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Snow Magazine visits Gloucester Ski and Snowboard Centre and finds it home to a thriving dry-slope ski community. If you're based in the West Country, this is the place to go. 

Looking out from the top of the main slope, with Coopers Hill in the distance. Photo: Harriet Green

For UK skiers wanting to learn the ropes or regularly top up technique, snowdomes and dry-ski slopes are pretty much the only option if you can’t afford to go glacier skiing or down to the southern hemisphere. So, can you learn to love plastic pistes? 

Well, if they’re as well run as the Gloucester one the answer is a positive yes. The home of Britain’s longest dry ski slope - an impressive 255m – Gloucester Ski and Snowboard Centre celebrated its 50th anniversary just last year and hosts a thriving dry-ski community of young racers and recreational skiers at its attractive tree-lined setting at Robinswood Hill, on the outskirts of town. 

Ski down its main tree-lined slope and you get views stretching as far as Coopers Hill, home of the famous cheese-rolling contest. And if you’re lucky you may even glimpse the resident parrot flitting among the treetops – and you won’t get that in the Alps!

Gloucester Ski Centre manager Cameron Singer, Ski School head Sue Dermody and ski coach Terry Jeynes. Photo: Harriet Green

As well as its main slope, Gloucester has a 200m freestyle slope with fun park features (surfaced in Snowflex, for a softer landing), an airbag for jump practice on selected nights, and a 40m nursery slope, all served by three button lifts. A recent addition is a new tubing slope. For non-skiers, it also operates laser-tag sessions in the surrounding woods. The centre has a fully licensed café bar (Eddie’s Ski Shack, named after the slope’s celebrity ambassador Eddie ‘The Eagle’ Edwards) and a ski shop which sells a range of skis and boots, and offers boot fitting and ski servicing.

Casual skiers can come along pretty much any day, with a four-hour session costing £40 for adults, £37 for juniors, which includes ski, boot and helmet hire. To take part in recreational sessions you need to be able to stop, link turns and use the lifts and you must wear long sleeves, trousers and gloves. 

There are coaching sessions three days a week – including a Ladies Morning every Wednesday – a wide range of group and private lessons, an after-school club, evening sessions and holiday ski schools for young skiers, plus various ‘specials’ such as Fresh Tracks, Air Bag Nights and Slalom Practice. Some local schools use the centre as prep for school ski trips.

Looking up the main slope at Gloucester. Photo: Harriet Green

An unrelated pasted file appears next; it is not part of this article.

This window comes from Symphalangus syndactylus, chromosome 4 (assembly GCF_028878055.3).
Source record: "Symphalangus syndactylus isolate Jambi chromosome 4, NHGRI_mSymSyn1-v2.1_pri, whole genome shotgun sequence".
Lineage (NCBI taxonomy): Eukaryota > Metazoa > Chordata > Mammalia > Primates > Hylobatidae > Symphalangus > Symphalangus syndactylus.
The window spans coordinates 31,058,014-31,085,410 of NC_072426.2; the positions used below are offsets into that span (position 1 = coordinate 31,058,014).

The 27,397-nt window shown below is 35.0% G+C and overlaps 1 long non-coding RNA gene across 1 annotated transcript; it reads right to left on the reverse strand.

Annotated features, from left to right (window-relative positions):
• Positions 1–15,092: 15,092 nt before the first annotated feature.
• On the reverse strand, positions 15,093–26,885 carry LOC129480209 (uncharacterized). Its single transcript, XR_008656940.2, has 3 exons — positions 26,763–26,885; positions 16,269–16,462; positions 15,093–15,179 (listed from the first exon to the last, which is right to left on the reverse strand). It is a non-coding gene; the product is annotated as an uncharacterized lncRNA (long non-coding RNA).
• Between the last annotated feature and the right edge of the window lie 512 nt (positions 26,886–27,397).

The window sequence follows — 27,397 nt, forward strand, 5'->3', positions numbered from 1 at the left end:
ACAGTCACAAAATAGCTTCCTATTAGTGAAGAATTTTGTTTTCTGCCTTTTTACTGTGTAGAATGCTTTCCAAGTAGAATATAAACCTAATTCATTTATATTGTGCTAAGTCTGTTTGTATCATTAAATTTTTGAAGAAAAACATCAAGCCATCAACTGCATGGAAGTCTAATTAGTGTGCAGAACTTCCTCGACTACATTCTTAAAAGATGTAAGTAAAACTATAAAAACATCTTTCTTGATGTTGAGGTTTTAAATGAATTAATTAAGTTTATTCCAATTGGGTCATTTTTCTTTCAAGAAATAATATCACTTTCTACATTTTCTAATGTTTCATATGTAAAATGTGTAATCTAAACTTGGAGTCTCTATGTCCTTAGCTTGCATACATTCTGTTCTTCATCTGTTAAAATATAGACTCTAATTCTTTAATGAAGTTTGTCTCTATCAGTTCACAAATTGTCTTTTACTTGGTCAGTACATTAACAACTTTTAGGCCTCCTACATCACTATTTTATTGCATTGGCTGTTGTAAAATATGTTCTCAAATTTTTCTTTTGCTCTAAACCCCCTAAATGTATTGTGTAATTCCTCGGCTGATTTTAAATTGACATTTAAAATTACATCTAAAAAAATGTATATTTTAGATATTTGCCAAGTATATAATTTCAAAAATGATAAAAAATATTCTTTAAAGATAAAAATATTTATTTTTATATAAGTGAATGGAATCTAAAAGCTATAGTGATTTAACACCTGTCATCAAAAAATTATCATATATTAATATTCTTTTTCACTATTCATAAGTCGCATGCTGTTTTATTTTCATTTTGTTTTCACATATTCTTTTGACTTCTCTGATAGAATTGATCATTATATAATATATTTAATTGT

The slope hosts sessions for Gloucester Adaptive Skiing and for children with special educational needs, such as autism. In addition, they run instructor training for Snowsport England, offering BASI and IASI (an Irish qualification accepted in Europe) levels, plus Disability Snowsports UK.

On top of all that, the team organise three Alpine holidays every winter - Hintertux in December, Pila in January and La Thuile in March. These are very popular - this year’s trip to La Thuile attracted 60 skiers.

Snow checked out the Friday morning social group under the guidance of independent coach Terry Jeyes. This runs every week from 10am-12noon, combining a bit of coaching with socialising over coffee. The group – mostly retirees - can range in size from 1 or 2 to as many as 20, but these sessions invariably get more popular in the autumn towards start of the ski season.

Ski School head Sue Dermody has been involved at Gloucester for 30 years and is in no doubt as to why the community vibe here is so strong: ‘It’s the best place to learn to ski – it’s cheap, quiet and we have a great team of instructors.’

That comment was echoed by the clients we met who loved the coaching and who had nearly all been on at least one of the organised ski trips. Indeed, the social aspect overall was much appreciated by users.

Volunteer instructor Jeff Barratt reaches the top of the drag lift. Photo: Harriet Green

Jeff Barratt signed up for a Level 1 Ski Foundation instructors’ course and now volunteers as an instructor. He said: ‘The team at Gloucester were very welcoming and went out of their way to guide me through to my level 1. A big benefit of coming to Gloucester, especially for the Friday morning social sessions, is that you can meet and make friends with other skiers. And that feeds into the holidays they arrange too.’

Snow’s verdict: Like many people, we are wary of the unforgiving nature of a dry slope surface – you can’t have bad habits on a dry slope, says Terry – and, ironically, it skis better when it’s wet, so ideal for your average British summer. The centre is in a very pleasant setting and everything is clean, tidy and well maintained. Eddie’s Ski Shack serves proper coffee and has a decent menu for snacks and meals. It’s a great place for beginners to get used to the equipment (boots, skis and poles) and using the button lifts.

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